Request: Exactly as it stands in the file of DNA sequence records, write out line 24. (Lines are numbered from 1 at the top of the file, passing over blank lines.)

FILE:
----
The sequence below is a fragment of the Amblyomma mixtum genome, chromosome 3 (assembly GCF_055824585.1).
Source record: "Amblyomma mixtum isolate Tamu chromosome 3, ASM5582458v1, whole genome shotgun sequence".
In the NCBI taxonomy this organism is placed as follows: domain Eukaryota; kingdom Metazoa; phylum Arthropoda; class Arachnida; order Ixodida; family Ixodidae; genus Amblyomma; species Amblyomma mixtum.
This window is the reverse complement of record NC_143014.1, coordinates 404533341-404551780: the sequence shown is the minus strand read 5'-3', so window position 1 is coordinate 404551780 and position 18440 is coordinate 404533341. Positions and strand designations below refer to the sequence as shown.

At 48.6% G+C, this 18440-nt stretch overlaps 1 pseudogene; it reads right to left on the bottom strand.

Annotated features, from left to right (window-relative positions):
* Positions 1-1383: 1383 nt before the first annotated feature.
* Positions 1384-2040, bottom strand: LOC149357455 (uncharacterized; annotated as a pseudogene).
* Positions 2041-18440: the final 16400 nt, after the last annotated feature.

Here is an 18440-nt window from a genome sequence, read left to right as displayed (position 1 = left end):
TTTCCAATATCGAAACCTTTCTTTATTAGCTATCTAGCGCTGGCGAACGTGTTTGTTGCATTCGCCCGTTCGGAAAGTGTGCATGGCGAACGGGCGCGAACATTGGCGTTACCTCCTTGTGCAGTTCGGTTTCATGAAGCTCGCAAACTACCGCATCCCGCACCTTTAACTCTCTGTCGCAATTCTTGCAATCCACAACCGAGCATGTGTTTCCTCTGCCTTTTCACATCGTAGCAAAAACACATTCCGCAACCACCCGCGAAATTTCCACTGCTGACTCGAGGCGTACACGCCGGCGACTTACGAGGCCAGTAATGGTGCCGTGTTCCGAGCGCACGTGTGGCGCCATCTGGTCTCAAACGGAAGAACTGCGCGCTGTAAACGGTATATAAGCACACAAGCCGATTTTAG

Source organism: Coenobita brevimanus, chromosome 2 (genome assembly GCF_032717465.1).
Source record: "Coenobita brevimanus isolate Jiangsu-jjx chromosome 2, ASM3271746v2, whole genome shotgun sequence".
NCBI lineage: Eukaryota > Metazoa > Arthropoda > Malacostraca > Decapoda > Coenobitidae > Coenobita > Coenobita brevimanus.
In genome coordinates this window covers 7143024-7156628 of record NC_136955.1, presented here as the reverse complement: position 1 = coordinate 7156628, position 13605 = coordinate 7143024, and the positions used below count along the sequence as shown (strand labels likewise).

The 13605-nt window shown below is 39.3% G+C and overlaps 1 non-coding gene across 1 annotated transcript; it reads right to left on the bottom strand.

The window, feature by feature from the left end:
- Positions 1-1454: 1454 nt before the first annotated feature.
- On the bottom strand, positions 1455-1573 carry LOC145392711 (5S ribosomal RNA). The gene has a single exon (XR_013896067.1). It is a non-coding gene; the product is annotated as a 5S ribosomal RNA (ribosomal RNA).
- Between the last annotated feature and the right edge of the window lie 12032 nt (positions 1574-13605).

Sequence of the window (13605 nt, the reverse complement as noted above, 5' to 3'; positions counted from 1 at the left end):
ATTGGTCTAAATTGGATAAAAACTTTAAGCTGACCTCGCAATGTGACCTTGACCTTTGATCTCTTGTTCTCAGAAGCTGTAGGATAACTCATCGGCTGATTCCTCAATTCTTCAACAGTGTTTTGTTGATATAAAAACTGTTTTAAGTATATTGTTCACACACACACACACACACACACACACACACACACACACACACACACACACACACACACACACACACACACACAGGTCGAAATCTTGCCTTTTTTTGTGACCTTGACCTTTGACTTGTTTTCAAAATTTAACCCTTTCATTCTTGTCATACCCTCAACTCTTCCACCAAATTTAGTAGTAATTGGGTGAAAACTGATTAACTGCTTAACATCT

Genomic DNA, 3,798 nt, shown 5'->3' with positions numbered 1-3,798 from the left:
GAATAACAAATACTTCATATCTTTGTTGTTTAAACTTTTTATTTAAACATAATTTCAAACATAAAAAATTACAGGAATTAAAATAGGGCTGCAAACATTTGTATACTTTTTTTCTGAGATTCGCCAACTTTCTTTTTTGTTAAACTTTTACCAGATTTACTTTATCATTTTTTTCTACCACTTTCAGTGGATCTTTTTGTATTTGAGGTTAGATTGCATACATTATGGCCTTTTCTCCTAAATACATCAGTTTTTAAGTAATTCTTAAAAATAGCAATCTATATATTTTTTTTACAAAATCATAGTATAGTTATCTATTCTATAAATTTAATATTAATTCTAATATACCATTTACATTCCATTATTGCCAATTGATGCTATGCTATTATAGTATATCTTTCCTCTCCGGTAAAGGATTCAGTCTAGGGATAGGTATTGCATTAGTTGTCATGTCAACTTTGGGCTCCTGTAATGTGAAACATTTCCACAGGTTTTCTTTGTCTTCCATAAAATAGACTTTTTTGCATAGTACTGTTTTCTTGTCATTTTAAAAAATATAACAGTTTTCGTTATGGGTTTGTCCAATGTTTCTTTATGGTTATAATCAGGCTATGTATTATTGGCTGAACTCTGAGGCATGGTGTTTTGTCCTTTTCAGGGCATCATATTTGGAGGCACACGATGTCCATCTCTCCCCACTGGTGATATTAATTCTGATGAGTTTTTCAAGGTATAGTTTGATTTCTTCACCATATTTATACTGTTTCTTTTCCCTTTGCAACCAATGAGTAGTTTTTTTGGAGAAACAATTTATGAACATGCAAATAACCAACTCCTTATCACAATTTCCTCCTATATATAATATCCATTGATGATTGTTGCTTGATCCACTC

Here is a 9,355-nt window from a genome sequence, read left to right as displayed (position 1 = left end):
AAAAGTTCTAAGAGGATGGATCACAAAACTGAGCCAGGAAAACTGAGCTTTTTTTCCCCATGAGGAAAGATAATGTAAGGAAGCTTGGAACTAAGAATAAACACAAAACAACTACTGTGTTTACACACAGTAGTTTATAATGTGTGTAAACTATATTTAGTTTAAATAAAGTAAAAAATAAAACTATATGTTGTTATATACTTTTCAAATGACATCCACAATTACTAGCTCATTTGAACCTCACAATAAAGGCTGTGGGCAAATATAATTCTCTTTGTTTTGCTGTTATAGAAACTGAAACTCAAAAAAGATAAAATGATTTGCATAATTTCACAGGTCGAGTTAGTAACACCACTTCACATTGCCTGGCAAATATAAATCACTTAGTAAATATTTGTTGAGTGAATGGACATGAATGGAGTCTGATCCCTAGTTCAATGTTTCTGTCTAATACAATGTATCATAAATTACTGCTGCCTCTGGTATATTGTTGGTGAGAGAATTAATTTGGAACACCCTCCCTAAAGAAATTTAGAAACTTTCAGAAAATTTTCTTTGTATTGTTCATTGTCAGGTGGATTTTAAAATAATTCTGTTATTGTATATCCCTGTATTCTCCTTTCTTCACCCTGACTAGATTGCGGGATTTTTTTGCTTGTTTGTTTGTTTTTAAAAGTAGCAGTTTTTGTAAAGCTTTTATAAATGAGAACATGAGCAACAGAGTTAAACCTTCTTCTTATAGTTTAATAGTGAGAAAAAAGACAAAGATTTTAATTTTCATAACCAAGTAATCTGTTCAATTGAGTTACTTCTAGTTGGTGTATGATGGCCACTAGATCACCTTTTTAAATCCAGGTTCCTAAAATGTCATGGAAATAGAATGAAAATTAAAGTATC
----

GAATAACAAATACTTCATATCTTTGTTGTTTAAACTTTTTATTTAAACATAATTTCAAACATAAAAAATTACAGGAATTAAAATAGGGCTGCAAACATTTGTATACTTTTTTTCTGAGATTCGCCAACTTTCTTTTTTGTTAAACTTTTACCAGATTTACTTTATCATTTTTTTCTACCACTTTCAGTGGATCTTTTTGTATTTGAGGTTAGATTGCATACATTATGGCCTTTTCTCCTAAATACATCAGTTTTTAAGTAATTCTTAAAAATAGCAATCTATATATTTTTTTTACAAAATCATAGTATAGTTATCTATTCTATAAATTTAATATTAATTCTAATATACCATTTACATTCCATTATTGCCAATTGATGCTATGCTATTATAGTATATCTTTCCTCTCCGGTAAAGGATTCAGTCTAGGGATAGGTATTGCATTAGTTGTCATGTCAACTTTGGGCTCCTGTAATGTGAAACATTTCCACAGGTTTTCTTTGTCTTCCATAAAATAGACTTTTTTGCATAGTACTGTTTTCTTGTCATTTTAAAAAATATAACAGTTTTCGTTATGGGTTTGTCCAATGTTTCTTTATGGTTATAATCAGGCTATGTATTATTGGCTGAACTCTGAGGCATGGTGTTTTGTCCTTTTCAGGGCATCATATTTGGAGGCACACGATGTCCATCTCTCCCCACTGGTGATATTAATTCTGATGAGTTTTTCAAGGTATAGTTTGATTTCTTCACCATATTTATACTGTTTCTTTTCCCTTTGCAACCAATGAGTAGTTTTTTTGGAGAAACAATTTATGAACATGCAAATAACCAACTCCTTATCACAATTTCCTCCTATATATAATATCCATTGATGATTGTTGCTTGATCCACTC